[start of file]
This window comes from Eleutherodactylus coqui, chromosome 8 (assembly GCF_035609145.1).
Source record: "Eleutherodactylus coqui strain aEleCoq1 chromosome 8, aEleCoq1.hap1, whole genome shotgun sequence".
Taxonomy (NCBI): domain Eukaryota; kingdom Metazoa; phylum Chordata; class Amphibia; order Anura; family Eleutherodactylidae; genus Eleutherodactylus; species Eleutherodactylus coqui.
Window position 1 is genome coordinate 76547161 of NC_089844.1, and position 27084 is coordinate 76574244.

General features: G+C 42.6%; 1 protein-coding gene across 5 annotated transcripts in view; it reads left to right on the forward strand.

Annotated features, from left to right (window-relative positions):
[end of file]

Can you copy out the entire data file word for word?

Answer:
This window comes from Eleutherodactylus coqui, chromosome 8 (assembly GCF_035609145.1).
Source record: "Eleutherodactylus coqui strain aEleCoq1 chromosome 8, aEleCoq1.hap1, whole genome shotgun sequence".
Taxonomy (NCBI): domain Eukaryota; kingdom Metazoa; phylum Chordata; class Amphibia; order Anura; family Eleutherodactylidae; genus Eleutherodactylus; species Eleutherodactylus coqui.
Window position 1 is genome coordinate 76547161 of NC_089844.1, and position 27084 is coordinate 76574244.

General features: G+C 42.6%; 1 protein-coding gene across 5 annotated transcripts in view; it reads left to right on the forward strand.

Annotated features, from left to right (window-relative positions):